US Should Use Influence to Leverage Rights in Cambodia, Laos, and Vietnam
Secretary Clinton is uniquely placed to leverage US influence in Asia, particularly for chronically abusive human rights situations in Vietnam, Laos, and Cambodia. The US needs to send a strong message that abuses will not be tolerated, and that US support – including funding – depends on addressing continuing grave human rights violations.
(Bangkok) – Human rights should be at the heart of messaging from the United States to regional leaders when Secretary of State Hillary Clinton visits Vietnam, Laos, and Cambodia in the context of the annual Association of Southeast Asian Nations (ASEAN) meeting.
The 2012 ASEAN summit takes place in Phnom Penh from July 11-13.
“Secretary Clinton is uniquely placed to leverage US influence in Asia, particularly for chronically abusive human rights situations in Vietnam, Laos, and Cambodia,” said Brad Adams, Asia director. “The US needs to send a strong message that abuses will not be tolerated, and that US support – including funding – depends on addressing continuing grave human rights violations.”
Human Rights Watch outlined major concerns in the ASEAN region in statements on Vietnam, Laos, and Cambodia:
In Vietnam, Human Rights Watch said that Clinton should press Vietnam to respect Internet freedom and release prominent bloggers when she visits Hanoi. Restrictions on Internet freedom have been a serious problem in Vietnam since May 2004, when the government began to firewall critical websites. In a country where newspapers, TV, and radio are strictly controlled by the government, the Internet has been one of the few bastions of free expression.
In Laos, Human Rights Watch asks Clinton to address long-standing abuses of detainees at the Somsanga drug detention center. As detailed in a 2011 report, Somsanga’s Secrets, the center holds children and adults against their will in a facility with high walls, barbed wire, and guards, and without access to legal counsel. Street children, the homeless, and the mentally ill are detained alongside people who use drugs. Former detainees reported that anyone trying to escape the center was brutally beaten, and a number described suicides among those held. The US government should stop all funding and other support to the center until the Lao government conducts a full and independent investigation into human rights abuses and puts protections into place to prevent future abuses against those held there, including children.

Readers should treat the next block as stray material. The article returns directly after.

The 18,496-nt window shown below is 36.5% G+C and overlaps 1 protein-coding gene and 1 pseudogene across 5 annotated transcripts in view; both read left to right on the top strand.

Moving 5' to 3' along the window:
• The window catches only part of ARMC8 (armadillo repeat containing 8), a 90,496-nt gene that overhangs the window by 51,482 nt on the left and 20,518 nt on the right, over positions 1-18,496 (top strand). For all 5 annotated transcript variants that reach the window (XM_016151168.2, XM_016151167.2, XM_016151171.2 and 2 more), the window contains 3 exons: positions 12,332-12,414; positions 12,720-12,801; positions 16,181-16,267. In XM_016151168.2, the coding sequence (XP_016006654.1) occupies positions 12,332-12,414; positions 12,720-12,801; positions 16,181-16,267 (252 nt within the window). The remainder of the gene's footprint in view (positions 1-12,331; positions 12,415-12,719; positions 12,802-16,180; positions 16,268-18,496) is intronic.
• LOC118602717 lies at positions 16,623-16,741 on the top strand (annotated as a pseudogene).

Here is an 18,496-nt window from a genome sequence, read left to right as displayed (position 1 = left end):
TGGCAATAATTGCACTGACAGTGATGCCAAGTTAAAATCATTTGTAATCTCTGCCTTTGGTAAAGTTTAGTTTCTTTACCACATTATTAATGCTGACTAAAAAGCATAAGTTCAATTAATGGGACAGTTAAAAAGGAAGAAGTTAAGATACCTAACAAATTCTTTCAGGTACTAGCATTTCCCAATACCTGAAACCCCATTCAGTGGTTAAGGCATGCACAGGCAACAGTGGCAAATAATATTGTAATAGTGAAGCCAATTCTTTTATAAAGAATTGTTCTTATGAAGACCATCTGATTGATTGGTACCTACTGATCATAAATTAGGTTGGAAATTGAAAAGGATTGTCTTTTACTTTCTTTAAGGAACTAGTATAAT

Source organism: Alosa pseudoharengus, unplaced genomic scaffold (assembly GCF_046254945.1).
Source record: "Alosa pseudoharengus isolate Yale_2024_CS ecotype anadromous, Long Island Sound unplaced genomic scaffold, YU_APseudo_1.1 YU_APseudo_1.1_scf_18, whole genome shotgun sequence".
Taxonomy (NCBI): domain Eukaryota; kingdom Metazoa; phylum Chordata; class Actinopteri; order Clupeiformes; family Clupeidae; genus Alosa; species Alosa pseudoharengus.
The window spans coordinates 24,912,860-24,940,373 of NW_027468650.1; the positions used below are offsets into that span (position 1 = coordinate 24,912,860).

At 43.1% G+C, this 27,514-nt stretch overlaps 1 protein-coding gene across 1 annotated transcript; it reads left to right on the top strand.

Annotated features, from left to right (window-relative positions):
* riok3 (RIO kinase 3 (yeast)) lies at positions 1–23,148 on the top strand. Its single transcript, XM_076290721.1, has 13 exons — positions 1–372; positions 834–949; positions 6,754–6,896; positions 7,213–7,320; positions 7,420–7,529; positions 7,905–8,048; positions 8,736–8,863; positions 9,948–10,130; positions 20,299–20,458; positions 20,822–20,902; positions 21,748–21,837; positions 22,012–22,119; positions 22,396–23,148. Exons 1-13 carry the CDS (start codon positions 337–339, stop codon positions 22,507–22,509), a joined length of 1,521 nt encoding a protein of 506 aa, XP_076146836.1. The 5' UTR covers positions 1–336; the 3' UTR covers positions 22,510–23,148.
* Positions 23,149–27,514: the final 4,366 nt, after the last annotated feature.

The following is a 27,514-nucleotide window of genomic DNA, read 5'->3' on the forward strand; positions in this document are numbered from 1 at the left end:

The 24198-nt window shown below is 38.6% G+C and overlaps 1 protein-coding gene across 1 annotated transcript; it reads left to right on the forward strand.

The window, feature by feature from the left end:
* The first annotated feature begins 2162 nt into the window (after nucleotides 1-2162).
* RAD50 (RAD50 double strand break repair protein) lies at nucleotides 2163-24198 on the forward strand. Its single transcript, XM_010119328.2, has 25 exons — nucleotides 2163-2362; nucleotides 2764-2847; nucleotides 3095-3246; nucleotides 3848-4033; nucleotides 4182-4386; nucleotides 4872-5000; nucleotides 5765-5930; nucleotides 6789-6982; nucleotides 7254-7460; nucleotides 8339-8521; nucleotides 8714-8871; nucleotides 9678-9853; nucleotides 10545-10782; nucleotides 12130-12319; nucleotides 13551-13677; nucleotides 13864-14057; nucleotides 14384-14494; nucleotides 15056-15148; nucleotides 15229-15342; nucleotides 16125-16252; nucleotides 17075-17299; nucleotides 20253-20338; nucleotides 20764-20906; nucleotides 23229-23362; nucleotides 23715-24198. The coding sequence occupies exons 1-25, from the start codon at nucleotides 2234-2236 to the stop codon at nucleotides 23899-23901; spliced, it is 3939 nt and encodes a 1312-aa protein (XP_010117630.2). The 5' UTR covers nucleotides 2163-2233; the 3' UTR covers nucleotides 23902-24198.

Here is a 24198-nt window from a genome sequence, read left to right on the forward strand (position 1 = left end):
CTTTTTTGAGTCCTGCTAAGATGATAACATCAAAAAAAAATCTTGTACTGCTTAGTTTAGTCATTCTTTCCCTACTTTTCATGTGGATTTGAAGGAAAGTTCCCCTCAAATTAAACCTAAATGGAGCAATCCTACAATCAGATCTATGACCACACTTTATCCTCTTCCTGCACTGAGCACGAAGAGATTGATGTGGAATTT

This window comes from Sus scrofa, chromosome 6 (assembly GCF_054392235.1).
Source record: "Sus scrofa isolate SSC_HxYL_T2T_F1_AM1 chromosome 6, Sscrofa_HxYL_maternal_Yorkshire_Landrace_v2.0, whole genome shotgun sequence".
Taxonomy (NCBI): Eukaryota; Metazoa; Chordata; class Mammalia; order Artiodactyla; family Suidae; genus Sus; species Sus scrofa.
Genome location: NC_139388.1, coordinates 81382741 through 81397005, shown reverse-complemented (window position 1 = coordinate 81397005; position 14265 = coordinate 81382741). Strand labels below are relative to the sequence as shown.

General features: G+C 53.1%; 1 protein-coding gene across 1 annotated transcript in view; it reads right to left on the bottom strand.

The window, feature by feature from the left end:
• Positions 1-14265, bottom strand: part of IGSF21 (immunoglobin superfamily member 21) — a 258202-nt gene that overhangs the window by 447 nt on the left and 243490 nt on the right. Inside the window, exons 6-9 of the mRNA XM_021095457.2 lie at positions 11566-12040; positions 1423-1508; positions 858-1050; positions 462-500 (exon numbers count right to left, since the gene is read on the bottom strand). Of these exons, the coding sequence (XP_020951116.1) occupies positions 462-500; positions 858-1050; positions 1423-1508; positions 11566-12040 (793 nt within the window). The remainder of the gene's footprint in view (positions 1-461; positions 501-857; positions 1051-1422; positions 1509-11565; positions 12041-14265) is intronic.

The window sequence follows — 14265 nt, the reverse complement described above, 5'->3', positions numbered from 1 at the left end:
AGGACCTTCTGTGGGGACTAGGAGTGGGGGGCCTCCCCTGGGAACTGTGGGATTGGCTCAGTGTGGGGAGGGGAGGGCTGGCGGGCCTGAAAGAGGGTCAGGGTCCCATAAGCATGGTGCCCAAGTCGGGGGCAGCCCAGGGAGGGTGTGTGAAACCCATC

In Cambodia, Human Rights Watch called for Clinton to make it clear in public and private to Cambodian Prime Minister Hun Sen that closer ties with the US will not be possible without significant improvements in Cambodia’s deteriorating human rights situation. In the last year, the Cambodian government has launched repeated attacks on its critics, including the arbitrary arrest and summary conviction of urban women protesting eviction, a siege by security forces of a village opposing allegedly corrupt land sales during which a 14-year-old girl was killed, and the unlawful use of lethal force against protesting villagers by military personnel working as enforcers for a rubber company. In April 2012, Chut Wutty, Cambodia’s best-known environmental activist, was gunned down while researching illegal timber sales.
The10-country ASEAN summit and surrounding state visits are an important opportunity for the US to communicate specific measures for progress, and to send the message that human rights are a central concern in the US relationship.
“ASEAN leaders need to hear benchmarks for progress, and that the US intends to hold the region’s leaders accountable for decisions that impact human rights,” Adams said. “Failure to improve rights should come at a cost.”